Family & Self-Advocacy

Age of Majority

Age of majority is the legal age established by state law at which a person is no longer a minor and has the right and the responsibility to make certain legal choices that adults make. The IDEA (Individuals with Disabilities Education Act) affords parents certain rights to ensure their participation in the educational process for their child with disabilities.

More Information on Transferring Rights

Communication Matters

What do we do when communication isn't working the way we want it to? Or when disagreement or conflict makes it particularly difficult? Here are some simple strategies that we can all learn to use to improve communication.

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Communication Tips for Parents & Educators

Sometimes it can be difficult to communicate your feelings about your child's education with their teacher. Try using some of these communication tips so next time you can focus on your goals, effectively set your expectations and not get too emotionally overwhelmed.

Improve Your Communication Skills

Family Educational Rights and Privacy Act: Rights Regarding Children's Education Records

The Family Educational Rights and Privacy Act (FERPA) is a federal privacy law that gives parents certain protections with regard to their children's education records, such as report cards, transcripts, disciplinary records, contact and family information, and class schedules. As a parent, you have the right to review your child's education records and to request changes under limited circumstances. To protect your child's privacy, the law generally requires schools to ask for written consent before disclosing your child's personally identifiable information to individuals other than you.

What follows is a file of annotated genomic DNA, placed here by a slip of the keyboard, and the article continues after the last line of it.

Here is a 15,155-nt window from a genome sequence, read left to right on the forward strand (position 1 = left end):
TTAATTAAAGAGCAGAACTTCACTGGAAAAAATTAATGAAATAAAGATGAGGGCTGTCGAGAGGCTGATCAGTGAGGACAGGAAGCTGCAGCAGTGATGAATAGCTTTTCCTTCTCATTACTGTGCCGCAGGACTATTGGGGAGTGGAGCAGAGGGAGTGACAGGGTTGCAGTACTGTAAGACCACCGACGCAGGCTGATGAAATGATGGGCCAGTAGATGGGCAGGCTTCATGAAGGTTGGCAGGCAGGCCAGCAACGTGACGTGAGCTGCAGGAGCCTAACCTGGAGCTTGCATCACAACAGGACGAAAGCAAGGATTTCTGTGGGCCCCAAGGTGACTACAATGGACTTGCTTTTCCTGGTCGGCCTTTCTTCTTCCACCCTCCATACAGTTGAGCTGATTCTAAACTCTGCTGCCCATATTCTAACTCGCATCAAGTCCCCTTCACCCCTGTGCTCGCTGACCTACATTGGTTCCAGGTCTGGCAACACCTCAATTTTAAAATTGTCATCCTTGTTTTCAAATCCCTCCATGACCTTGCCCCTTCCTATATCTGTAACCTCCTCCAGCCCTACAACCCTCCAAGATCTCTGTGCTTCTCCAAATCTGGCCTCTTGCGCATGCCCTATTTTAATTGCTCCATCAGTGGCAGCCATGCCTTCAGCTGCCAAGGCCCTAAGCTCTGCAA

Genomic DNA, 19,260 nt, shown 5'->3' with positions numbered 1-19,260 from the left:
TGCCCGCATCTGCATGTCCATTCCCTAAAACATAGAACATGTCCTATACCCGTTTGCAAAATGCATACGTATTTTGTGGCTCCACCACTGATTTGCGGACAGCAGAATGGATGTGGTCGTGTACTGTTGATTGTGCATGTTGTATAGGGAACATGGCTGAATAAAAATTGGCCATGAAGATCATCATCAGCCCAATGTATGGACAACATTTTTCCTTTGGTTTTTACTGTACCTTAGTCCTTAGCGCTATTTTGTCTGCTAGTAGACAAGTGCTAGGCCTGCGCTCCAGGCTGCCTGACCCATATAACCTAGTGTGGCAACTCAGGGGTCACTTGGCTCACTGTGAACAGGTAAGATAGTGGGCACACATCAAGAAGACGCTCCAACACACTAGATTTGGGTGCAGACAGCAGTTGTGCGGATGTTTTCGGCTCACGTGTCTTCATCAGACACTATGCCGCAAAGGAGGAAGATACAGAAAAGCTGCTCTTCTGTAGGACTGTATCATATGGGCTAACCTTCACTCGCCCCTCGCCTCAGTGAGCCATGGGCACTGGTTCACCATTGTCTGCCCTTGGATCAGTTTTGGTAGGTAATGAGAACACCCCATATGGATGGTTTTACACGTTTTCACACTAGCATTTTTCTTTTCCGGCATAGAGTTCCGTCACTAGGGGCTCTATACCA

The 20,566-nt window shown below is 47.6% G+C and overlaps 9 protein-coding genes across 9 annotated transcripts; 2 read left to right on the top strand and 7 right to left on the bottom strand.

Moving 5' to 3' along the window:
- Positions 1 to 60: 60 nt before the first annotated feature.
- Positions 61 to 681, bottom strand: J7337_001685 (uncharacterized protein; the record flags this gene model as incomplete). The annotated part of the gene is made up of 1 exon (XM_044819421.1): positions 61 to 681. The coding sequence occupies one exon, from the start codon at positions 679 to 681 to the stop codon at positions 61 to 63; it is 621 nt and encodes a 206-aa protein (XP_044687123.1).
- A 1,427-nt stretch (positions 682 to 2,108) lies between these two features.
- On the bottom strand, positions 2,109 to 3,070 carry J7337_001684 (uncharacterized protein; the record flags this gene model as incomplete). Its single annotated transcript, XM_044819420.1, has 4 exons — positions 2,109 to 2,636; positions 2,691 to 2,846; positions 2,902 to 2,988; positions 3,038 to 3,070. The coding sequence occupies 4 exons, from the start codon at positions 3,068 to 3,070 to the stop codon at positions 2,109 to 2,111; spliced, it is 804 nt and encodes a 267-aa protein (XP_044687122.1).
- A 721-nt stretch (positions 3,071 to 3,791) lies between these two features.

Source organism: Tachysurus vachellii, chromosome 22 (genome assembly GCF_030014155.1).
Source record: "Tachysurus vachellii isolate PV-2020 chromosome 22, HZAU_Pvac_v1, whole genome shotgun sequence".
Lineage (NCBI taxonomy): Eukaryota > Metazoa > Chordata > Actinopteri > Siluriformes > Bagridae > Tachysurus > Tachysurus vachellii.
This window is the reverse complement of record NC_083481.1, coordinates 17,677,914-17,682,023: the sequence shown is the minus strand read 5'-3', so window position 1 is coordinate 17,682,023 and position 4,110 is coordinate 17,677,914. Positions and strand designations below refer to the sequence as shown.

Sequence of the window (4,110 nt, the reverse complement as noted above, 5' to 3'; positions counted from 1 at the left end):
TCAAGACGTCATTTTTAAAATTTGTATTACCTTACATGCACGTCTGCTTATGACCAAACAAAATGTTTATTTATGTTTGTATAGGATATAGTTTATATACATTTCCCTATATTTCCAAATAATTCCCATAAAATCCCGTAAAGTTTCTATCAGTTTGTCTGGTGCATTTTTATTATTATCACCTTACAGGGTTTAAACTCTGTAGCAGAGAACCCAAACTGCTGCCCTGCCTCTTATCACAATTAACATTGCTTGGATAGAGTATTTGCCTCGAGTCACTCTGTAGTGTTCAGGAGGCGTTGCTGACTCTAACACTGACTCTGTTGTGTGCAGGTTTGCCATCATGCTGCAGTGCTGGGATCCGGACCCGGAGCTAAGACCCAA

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How Can You Help Your Child Learn to be a Good Self Advocate

It is never too early to start teaching your child how he or she can advocate for himself or herself. Like many other important life skills, self-advocacy is a critical tool your child needs in order to achieve goals, increase self-sufficiency, and become a successful young adult. It is a life long process that begins with your child learning by watching you, as a parent, be a good advocate.

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Improving Communication: Tips for Educators & Parents

Tips for educators and parents to improve communication.

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Parent Guide to Educational Advocacy

Advocacy comes in many forms, ranging from friendly, gentle persuasion to aggressive, in your face confrontation. The form or style that is most effective often depends on the type of advocacy you are pursuing. When it comes to parent advocacy in education, there are extremely important considerations: the long-term working relationship between you, as a parent, and the educators who have a continuing role in your child's educational development, and how that relationship may affect your child's educational environment.

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The Three Principles of Self-Advocacy

Self-advocacy is all about letting people know what you want or need. You can communicate what you want in many ways like having a conversation, or writing an email. Whatever way you use to communicate with others, try to say exactly what is you want or need.

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Tips for Teens: Learning How to Advocate for Yourself

Self-advocacy is a key step in becoming an adult. It means looking out for yourself, telling people what you need, and knowing how to take responsibility.

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You Are Not Alone: Information for Parents

This is a great resource for parents who have recently learned that their child has a disability. It is written from the personal perspective of a parent who has shared this experience and all that goes with it.

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Your IEP Meeting: A Great Place to Practice Self-Advocacy Skills

Self-advocacy is a key step in becoming an adult. It means looking out for yourself, telling others what you need, and knowing how to take responsibility. No one is born knowing these skills. Self-advocacy skills are needed over a lifetime, and everyone has to learn them. Here is some great information that can start you on your way!

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